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Wood Sorrel

Posted by mtgs 6 (My Page) on
Wed, May 30, 12 at 20:53

Does anyone have the weed wood sorrel they'd be willing to share for a SASE?
Thanks


Follow-Up Postings:

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RE: Wood Sorrel

There are many weeds called sorrel. You may want to seek plants by their botanical names, or at least link to a pic of what you want for assured accuracy. Curious about your desire to grow this, as I'm sure following readers will be... I'll be the first to ask - why?


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RE: Wood Sorrel

There are a large number of plants known as "Sorrel" and many known as "wood Sorrel". Many people consider Yellow Wood Sorrel an noxious "weed" and do everything possible to eliminate it. Some sorrels, French for example, are grown as food crops while others, Sheep sorrels, are eradicted as noxious weeds.
So which Wood Sorrel are you seeking?


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RE: Wood Sorrel

The wood sorrel I'm looking for is oxalis stricta.


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RE: Wood Sorrel

Yellow Wood Sorrel, which grows so prolifically around here I have never given a thought to saving seeds. The birds do a good job of delivering seed that I don't need to think about saving any. Most everyone I know considers this a "weed" and yanks them out as soon as they are seen, most often before they produce seed.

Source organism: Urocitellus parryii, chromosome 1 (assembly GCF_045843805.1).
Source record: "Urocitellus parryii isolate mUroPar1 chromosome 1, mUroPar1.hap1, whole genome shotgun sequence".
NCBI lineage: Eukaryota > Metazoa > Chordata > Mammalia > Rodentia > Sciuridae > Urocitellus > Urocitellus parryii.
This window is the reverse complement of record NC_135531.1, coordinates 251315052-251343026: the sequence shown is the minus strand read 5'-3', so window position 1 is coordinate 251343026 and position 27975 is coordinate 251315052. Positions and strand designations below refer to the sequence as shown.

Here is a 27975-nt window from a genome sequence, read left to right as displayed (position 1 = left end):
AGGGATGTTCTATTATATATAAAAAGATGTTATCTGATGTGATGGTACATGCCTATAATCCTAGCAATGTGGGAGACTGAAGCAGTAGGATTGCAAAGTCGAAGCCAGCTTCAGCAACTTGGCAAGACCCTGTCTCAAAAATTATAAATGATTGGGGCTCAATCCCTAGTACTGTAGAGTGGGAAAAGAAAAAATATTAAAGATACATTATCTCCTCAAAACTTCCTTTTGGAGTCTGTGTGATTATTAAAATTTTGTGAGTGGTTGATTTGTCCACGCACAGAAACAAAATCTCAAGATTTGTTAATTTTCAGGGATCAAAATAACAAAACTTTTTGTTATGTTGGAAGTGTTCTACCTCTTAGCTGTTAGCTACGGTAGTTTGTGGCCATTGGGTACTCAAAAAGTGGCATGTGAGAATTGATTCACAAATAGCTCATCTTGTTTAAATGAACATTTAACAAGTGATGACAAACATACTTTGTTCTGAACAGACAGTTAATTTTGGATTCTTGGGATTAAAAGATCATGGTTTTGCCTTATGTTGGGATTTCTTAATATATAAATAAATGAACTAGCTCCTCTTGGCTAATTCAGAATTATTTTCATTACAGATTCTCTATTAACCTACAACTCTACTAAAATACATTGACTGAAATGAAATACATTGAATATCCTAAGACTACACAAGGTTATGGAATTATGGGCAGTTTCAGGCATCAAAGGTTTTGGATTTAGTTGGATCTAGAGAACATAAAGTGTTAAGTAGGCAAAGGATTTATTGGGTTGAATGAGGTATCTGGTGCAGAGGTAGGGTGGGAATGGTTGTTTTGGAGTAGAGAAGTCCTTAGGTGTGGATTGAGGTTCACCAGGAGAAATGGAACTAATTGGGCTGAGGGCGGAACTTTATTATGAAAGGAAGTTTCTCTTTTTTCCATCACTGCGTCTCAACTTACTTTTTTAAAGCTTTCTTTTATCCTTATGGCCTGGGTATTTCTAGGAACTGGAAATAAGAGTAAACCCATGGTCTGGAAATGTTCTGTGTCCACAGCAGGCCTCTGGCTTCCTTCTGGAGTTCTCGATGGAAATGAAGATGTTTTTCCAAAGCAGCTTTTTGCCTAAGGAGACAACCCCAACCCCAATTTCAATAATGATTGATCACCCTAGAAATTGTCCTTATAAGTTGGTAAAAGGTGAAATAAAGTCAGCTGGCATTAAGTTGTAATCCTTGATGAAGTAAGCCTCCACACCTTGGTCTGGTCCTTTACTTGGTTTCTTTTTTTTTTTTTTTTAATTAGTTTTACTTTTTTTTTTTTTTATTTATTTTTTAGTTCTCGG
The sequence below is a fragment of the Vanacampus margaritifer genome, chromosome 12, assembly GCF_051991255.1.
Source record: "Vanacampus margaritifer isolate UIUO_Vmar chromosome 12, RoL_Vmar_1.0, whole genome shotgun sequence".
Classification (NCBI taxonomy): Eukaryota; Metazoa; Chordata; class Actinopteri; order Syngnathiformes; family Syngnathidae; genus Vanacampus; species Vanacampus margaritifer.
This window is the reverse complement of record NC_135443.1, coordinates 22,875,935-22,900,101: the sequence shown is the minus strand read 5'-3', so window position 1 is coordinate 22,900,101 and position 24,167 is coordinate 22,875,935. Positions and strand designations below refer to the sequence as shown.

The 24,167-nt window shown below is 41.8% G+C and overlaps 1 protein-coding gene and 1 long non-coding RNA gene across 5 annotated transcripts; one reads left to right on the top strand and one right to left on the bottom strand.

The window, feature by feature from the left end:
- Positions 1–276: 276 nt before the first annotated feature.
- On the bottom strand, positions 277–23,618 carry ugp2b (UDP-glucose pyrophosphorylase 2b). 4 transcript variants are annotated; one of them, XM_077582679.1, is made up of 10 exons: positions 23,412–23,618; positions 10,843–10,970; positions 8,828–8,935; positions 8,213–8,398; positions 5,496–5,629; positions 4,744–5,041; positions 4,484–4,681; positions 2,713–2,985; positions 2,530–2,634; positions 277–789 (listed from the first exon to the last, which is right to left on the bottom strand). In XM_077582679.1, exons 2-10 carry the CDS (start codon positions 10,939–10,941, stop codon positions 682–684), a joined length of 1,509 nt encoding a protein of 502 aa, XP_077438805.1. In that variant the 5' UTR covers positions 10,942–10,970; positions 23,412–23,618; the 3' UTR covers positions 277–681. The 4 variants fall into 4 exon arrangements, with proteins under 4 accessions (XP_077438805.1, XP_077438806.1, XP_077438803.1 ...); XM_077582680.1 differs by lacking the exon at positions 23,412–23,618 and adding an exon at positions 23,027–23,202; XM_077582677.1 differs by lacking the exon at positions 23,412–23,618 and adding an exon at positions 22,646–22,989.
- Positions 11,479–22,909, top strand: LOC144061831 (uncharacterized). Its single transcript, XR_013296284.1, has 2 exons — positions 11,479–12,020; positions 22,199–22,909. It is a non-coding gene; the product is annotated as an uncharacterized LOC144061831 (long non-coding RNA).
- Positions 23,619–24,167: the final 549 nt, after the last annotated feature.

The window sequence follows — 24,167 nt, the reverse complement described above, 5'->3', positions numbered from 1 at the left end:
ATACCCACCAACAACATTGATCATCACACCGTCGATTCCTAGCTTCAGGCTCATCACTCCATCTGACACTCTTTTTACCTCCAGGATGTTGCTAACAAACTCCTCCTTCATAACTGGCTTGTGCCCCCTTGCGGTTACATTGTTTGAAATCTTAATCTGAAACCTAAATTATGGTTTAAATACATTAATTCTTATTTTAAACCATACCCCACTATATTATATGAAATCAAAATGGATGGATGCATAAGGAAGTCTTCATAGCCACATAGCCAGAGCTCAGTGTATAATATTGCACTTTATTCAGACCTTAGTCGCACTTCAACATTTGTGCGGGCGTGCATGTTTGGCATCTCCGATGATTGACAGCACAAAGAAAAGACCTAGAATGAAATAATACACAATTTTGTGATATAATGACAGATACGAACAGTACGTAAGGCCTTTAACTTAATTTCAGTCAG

There may be some of the Wild Flower seed sellers that have seeds for this.


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RE: Wood Sorrel

Yes, it is an unpopular but tasty plant. As a boy, we drove this plant extinct on our country land because we six kids loved the sour taste.

There was another plant we called sorrel, but a very different plant, with a tall stalk, which we also loved. Very sour. Either red sorrel or sheep sorrel. Good times. Used to trespass to get more.


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RE: Wood Sorrel

mtgs, theoretically it should be easy to collect seeds at the right time from neighborhood, parks, country roads, that kind of thing. But I know from experience that when one goes seed-hunting for some wild thing, the seeds are already gone or it's usually the one plant you can't find although you noted its' abundance in the area before. But, of course, being a weed, it's sneaky and has disguised/camouflaged itself, right? Not seen any around this area, sorry I can't help. Good luck!

Interesting how our culture has let chemical/grass/seed/lawn companies, farmers, golf courses, and even some gardening groups tell us some native food plants are weeds, and believed it. There are some good books on this subject. Anyone interested is welcome to email me.


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